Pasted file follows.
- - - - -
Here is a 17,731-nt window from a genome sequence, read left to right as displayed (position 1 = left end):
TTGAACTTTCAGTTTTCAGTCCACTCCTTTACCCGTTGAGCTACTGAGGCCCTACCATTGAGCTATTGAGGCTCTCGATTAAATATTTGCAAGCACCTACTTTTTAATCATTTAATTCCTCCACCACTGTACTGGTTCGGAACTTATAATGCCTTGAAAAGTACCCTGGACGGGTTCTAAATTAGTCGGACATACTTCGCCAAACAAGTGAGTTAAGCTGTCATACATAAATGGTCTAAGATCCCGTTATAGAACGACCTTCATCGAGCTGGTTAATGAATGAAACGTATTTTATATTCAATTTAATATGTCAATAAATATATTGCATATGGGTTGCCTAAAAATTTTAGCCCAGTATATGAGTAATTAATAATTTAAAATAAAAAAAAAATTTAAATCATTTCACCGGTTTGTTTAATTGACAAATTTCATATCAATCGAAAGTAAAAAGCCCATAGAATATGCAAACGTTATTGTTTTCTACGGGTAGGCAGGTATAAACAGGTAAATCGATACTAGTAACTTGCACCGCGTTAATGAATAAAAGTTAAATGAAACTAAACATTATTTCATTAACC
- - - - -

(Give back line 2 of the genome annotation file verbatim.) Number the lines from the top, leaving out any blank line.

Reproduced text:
TTGAACTTTCAGTTTTCAGTCCACTCCTTTACCCGTTGAGCTACTGAGGCCCTACCATTGAGCTATTGAGGCTCTCGATTAAATATTTGCAAGCACCTACTTTTTAATCATTTAATTCCTCCACCACTGTACTGGTTCGGAACTTATAATGCCTTGAAAAGTACCCTGGACGGGTTCTAAATTAGTCGGACATACTTCGCCAAACAAGTGAGTTAAGCTGTCATACATAAATGGTCTAAGATCCCGTTATAGAACGACCTTCATCGAGCTGGTTAATGAATGAAACGTATTTTATATTCAATTTAATATGTCAATAAATATATTGCATATGGGTTGCCTAAAAATTTTAGCCCAGTATATGAGTAATTAATAATTTAAAATAAAAAAAAAATTTAAATCATTTCACCGGTTTGTTTAATTGACAAATTTCATATCAATCGAAAGTAAAAAGCCCATAGAATATGCAAACGTTATTGTTTTCTACGGGTAGGCAGGTATAAACAGGTAAATCGATACTAGTAACTTGCACCGCGTTAATGAATAAAAGTTAAATGAAACTAAACATTATTTCATTAACC